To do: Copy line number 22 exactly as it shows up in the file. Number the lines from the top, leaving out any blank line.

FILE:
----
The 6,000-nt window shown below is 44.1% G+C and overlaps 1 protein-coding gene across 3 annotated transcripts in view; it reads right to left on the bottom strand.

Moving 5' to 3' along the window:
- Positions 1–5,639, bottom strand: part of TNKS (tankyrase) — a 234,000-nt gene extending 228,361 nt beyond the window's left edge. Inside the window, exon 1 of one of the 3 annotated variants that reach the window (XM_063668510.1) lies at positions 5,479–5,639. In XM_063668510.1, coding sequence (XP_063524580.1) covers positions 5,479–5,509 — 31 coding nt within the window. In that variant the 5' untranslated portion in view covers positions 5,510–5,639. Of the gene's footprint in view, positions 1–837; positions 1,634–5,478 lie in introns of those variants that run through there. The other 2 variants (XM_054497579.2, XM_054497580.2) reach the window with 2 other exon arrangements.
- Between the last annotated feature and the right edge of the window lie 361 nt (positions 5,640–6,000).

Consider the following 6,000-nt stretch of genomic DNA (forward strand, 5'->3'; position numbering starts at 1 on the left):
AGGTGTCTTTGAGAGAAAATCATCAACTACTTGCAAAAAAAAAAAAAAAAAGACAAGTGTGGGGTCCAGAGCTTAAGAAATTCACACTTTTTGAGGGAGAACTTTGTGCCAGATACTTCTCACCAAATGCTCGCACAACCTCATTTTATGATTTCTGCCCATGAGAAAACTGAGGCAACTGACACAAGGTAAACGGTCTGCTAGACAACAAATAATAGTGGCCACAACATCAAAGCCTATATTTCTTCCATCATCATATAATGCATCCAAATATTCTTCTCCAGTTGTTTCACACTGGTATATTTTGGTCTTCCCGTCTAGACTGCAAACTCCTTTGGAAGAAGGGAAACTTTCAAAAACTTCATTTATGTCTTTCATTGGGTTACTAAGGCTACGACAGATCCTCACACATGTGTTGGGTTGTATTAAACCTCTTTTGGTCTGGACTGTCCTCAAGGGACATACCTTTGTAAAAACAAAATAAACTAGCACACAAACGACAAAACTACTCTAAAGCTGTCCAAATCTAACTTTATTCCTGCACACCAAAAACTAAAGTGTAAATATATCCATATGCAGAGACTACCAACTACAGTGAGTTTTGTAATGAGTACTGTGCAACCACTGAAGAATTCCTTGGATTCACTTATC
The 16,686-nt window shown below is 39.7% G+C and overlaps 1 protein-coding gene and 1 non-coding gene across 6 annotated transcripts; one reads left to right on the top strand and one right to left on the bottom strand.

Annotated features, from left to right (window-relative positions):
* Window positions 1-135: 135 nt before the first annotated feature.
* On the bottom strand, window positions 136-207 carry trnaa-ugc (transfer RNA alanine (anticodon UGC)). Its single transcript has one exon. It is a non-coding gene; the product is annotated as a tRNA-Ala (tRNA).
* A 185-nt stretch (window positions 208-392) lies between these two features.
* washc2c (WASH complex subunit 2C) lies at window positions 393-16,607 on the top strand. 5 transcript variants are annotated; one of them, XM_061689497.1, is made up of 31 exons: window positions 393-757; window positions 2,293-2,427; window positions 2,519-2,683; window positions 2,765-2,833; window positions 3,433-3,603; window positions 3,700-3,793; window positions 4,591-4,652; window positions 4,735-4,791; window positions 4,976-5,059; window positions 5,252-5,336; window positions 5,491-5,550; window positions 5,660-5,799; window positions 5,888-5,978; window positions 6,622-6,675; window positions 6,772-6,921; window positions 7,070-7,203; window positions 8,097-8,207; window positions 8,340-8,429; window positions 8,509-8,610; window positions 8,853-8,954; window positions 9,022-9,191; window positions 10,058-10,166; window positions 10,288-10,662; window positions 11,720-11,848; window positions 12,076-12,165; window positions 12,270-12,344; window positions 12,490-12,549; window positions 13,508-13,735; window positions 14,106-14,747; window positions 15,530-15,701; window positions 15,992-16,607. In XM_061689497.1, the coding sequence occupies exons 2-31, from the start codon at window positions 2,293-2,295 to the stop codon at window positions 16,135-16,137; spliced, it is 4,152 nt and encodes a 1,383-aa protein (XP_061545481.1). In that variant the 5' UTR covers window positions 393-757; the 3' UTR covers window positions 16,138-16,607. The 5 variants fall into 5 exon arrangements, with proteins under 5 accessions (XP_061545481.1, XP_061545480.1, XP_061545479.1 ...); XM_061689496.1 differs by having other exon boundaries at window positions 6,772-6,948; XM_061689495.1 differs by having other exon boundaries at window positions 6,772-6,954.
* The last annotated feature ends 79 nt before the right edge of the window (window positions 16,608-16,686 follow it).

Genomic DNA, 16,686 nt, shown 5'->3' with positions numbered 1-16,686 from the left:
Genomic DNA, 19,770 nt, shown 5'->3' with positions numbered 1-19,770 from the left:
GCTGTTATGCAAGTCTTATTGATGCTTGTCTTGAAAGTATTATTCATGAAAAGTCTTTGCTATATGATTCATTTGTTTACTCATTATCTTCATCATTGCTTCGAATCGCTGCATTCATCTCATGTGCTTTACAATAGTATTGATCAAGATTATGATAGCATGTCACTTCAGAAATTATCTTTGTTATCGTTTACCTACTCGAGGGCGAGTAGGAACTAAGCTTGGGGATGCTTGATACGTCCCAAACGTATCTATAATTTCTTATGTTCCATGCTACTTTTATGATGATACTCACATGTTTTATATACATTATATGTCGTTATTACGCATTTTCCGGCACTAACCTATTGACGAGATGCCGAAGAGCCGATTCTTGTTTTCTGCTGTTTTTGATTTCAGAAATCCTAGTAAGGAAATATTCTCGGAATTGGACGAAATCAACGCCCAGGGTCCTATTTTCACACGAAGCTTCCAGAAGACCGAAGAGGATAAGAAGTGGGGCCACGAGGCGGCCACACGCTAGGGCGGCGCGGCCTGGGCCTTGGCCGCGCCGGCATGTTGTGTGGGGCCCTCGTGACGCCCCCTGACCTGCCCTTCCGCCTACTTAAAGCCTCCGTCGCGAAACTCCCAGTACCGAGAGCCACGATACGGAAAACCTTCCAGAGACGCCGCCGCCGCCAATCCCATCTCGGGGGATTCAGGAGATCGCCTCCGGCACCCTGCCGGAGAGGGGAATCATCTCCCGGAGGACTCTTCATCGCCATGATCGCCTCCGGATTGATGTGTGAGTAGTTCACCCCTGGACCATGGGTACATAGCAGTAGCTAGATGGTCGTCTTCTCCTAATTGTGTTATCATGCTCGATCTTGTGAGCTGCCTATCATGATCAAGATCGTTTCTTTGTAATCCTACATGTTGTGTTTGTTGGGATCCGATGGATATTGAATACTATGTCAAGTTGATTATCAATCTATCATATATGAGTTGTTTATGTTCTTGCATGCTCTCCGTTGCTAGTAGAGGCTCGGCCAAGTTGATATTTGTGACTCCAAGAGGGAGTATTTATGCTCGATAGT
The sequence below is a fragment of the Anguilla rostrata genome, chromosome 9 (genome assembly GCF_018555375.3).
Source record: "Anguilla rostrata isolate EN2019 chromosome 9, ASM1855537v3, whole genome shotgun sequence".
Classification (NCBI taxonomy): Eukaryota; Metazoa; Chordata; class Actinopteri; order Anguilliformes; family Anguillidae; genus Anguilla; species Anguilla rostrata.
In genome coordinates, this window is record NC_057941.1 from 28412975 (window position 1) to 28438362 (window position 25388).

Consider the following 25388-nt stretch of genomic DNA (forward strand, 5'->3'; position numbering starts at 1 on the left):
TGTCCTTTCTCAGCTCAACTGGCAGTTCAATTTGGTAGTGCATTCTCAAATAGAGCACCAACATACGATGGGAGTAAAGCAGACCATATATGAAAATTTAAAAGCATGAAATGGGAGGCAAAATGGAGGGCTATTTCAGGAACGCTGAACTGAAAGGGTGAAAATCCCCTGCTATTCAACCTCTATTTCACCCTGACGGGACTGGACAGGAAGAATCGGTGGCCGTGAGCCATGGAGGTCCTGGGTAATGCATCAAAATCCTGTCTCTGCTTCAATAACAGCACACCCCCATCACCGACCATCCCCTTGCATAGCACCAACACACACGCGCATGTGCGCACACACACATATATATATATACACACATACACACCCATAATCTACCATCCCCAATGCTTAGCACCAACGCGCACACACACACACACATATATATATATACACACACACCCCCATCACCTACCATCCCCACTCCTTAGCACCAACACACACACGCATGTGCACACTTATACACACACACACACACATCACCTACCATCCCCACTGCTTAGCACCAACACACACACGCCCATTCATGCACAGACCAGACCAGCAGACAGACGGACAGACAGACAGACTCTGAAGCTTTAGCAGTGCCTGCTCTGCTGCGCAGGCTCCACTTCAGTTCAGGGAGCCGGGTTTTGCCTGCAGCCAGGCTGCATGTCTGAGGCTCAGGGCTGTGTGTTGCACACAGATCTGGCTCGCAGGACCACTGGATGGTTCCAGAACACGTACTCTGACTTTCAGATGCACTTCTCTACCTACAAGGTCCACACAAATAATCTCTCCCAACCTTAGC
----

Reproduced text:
TGTCCTTTCTCAGCTCAACTGGCAGTTCAATTTGGTAGTGCATTCTCAAATAGAGCACCAACATACGATGGGAGTAAAGCAGACCATATATGAAAATTTAAAAGCATGAAATGGGAGGCAAAATGGAGGGCTATTTCAGGAACGCTGAACTGAAAGGGTGAAAATCCCCTGCTATTCAACCTCTATTTCACCCTGACGGGACTGGACAGGAAGAATCGGTGGCCGTGAGCCATGGAGGTCCTGGGTAATGCATCAAAATCCTGTCTCTGCTTCAATAACAGCACACCCCCATCACCGACCATCCCCTTGCATAGCACCAACACACACGCGCATGTGCGCACACACACATATATATATATACACACATACACACCCATAATCTACCATCCCCAATGCTTAGCACCAACGCGCACACACACACACACATATATATATATACACACACACCCCCATCACCTACCATCCCCACTCCTTAGCACCAACACACACACGCATGTGCACACTTATACACACACACACACACATCACCTACCATCCCCACTGCTTAGCACCAACACACACACGCCCATTCATGCACAGACCAGACCAGCAGACAGACGGACAGACAGACAGACTCTGAAGCTTTAGCAGTGCCTGCTCTGCTGCGCAGGCTCCACTTCAGTTCAGGGAGCCGGGTTTTGCCTGCAGCCAGGCTGCATGTCTGAGGCTCAGGGCTGTGTGTTGCACACAGATCTGGCTCGCAGGACCACTGGATGGTTCCAGAACACGTACTCTGACTTTCAGATGCACTTCTCTACCTACAAGGTCCACACAAATAATCTCTCCCAACCTTAGC